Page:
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Moran v. Livingston

United States District Court, W.D. New York

May 12, 2014

JAMES J. MORAN Plaintiff,
DONALD LIVINGSTON, et al., Defendants.


MARIAN W. PAYSON, Magistrate Judge.

Motion to Appoint Counsel

On October 22, 2013, pro se plaintiff James J. Moran ("plaintiff") filed a Second Amended Complaint pursuant to 42 U.S.C. § 1983. (Docket # 50). Currently before this Court is plaintiff's third request for appointment of counsel. (Docket # 62). The Court previously denied those requests, and does so again largely for the same reasons articulated in the earlier decisions. ( See Docket ## 19, 34).

It is well-settled that there is no constitutional right to appointed counsel in civil cases. Although the Court may appoint counsel to assist indigent litigants pursuant to 28 U.S.C. § 1915(e), see, e.g., Sears, Roebuck and Co. v. Charles W. Sears Real Estate, Inc., 865 F.2d 22, 23 (2d Cir. 1988), such assignment of counsel is clearly within the judge's discretion. In re Martin-Trigona, 737 F.2d 1254 (2d Cir. 1984). The factors to be considered in deciding whether or not to assign counsel include the following:

1. Whether the indigent's claims seem likely to be of substance; concerning his claim;
3. Whether conflicting evidence implicating the need for cross-examination will be the major proof presented to the fact finder;
4. Whether the legal issues involved are complex; and
5. Whether there are any special reasons why appointment of counsel would be more likely to lead to a just determination.

Hendricks v. Coughlin, 114 F.3d 390, 392 (2d Cir. 1997); see also Hodge v. Police Officers, 802 F.2d 58 (2d Cir. 1986).

The Court must consider the issue of appointment carefully, of course, because "every assignment of a volunteer lawyer to an undeserving client deprives society of a volunteer lawyer available for a deserving cause." Cooper v. A. Sargenti Co., Inc., 877 F.2d 170, 172 (2d Cir. 1989). Therefore, the Court must first look to the "likelihood of merit" of the underlying dispute, Hendricks v. Coughlin, 114 F.3d at 392; Cooper v. A. Sargenti Co., Inc., 877 F.2d at 174, and "even though a claim may not be characterized as frivolous, counsel should not be appointed in a case where the merits of the... claim are thin and his chances of prevailing are therefore poor." Carmona v. United States Bureau of Prisons, 243 F.3d 629, 632 (2d Cir. 2001) (denying counsel on appeal where petitioner's appeal was not frivolous but nevertheless appeared to have little merit).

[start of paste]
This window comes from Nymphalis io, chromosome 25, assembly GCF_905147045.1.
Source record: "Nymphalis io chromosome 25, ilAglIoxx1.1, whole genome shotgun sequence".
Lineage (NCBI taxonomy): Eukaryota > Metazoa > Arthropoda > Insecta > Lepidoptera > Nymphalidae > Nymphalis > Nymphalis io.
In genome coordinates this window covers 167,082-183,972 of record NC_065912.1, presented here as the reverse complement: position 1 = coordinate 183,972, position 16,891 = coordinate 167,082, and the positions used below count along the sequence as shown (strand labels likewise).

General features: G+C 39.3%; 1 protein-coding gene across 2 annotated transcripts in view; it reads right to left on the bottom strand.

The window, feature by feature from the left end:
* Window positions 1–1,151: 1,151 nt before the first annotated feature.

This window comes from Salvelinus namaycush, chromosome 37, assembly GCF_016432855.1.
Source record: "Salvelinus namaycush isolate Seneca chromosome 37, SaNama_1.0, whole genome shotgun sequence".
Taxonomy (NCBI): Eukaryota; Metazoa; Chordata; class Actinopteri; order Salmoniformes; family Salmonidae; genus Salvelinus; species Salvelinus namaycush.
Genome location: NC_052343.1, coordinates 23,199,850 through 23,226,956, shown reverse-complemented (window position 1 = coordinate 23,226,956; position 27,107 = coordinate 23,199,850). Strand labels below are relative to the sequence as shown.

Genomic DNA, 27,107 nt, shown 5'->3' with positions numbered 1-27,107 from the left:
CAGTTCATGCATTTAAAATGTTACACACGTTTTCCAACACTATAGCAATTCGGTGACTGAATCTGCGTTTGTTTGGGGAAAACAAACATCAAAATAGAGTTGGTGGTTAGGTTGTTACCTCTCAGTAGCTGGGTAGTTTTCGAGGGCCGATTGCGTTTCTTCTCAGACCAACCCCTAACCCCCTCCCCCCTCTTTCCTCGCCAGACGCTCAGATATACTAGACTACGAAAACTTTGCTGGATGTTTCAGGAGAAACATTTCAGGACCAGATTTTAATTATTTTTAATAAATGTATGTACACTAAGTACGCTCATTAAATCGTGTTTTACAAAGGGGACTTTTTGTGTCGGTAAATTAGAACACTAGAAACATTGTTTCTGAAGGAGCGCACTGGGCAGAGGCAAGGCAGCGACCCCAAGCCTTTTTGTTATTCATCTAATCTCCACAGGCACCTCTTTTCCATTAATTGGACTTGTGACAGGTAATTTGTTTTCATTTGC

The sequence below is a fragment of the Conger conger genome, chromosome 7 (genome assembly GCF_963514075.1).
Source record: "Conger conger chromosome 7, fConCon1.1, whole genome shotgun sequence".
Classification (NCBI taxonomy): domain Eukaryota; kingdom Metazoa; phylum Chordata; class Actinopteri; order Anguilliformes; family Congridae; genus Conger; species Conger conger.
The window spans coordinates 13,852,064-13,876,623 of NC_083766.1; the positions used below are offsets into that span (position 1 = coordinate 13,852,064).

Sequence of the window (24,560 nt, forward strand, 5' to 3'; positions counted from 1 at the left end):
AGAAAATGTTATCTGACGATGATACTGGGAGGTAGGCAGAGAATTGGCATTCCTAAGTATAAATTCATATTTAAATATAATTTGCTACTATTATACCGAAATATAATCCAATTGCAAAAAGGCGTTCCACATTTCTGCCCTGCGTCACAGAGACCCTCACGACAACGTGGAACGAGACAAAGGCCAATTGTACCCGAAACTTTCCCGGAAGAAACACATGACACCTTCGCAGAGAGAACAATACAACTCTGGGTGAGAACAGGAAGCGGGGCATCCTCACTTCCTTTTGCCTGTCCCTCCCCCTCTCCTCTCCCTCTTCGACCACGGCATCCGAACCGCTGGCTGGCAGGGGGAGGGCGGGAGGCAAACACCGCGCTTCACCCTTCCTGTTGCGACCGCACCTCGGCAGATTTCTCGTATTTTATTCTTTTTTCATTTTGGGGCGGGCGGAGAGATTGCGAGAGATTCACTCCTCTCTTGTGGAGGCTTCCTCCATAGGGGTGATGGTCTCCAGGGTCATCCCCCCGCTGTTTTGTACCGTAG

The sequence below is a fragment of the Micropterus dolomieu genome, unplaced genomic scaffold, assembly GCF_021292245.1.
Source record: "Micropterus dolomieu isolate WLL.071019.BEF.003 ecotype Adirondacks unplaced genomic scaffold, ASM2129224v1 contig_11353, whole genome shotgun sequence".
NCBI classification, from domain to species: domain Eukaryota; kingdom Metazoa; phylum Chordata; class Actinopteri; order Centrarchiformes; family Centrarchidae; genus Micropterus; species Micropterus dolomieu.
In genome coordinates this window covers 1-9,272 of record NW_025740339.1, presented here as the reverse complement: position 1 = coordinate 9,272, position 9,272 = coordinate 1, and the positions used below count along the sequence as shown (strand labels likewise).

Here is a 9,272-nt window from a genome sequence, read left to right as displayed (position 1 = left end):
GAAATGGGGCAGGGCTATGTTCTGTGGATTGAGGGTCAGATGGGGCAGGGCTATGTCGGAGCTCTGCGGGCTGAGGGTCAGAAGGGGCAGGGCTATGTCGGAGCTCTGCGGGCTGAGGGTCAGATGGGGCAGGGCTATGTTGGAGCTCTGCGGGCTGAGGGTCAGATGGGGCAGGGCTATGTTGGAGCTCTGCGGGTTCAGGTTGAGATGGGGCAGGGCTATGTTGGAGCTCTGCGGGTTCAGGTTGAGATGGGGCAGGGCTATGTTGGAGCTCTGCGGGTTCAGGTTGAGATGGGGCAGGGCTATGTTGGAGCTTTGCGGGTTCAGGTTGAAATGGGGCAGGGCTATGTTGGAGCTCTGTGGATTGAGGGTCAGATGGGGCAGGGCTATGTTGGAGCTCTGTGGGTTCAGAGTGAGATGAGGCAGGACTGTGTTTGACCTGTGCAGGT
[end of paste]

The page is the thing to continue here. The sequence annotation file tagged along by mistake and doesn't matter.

The Court has reviewed the facts presented herein in light of the factors required by law and finds, pursuant to the standards promulgated by Hendricks, 114 F.3d at 392, and Hodge v. Police Officers, 802 F.2d at 58, that the appointment of counsel is not necessary at this time. As stated above, a plaintiff seeking the appointment of counsel must demonstrate a likelihood of success on the merits. See id. This, plaintiff has failed to do. Moreover, the legal issues in this case do not appear to be complex, and plaintiff has demonstrated his ability to conduct discovery and litigate this action. Finally, plaintiff's case does not present any special reasons justifying the assignment of counsel. On this record, plaintiff's request for the appointment of counsel (Docket # 62) is DENIED without prejudice at this time. It is the plaintiff's responsibility to retain an attorney or press forward with this lawsuit pro se. 28 U.S.C. § 1654.

Motion for Extension of Time

On January 6, 2014, plaintiff filed a motion for a 90-day extension of time to complete discovery. (Docket # 64). This Court issued a motion scheduling order on January 16, 2014, directing responsive papers to be filed by February 3, 2014. (Docket # 66). Defendants have not responded or otherwise opposed plaintiff's motion.

It appears that plaintiff has served and filed the interrogatories for which he seeks an extension. ( See Docket # 67). The docket does not reflect whether defendants have responded. If they have not, they shall respond by no later than June 13, 2014. If the plaintiff's request pertains to discovery requests served by defendants, the plaintiff shall respond to those requests by no later than June 13, 2014. Accordingly, plaintiff's motion for an extension of time (Docket # 64) is GRANTED in part and DENIED in part.


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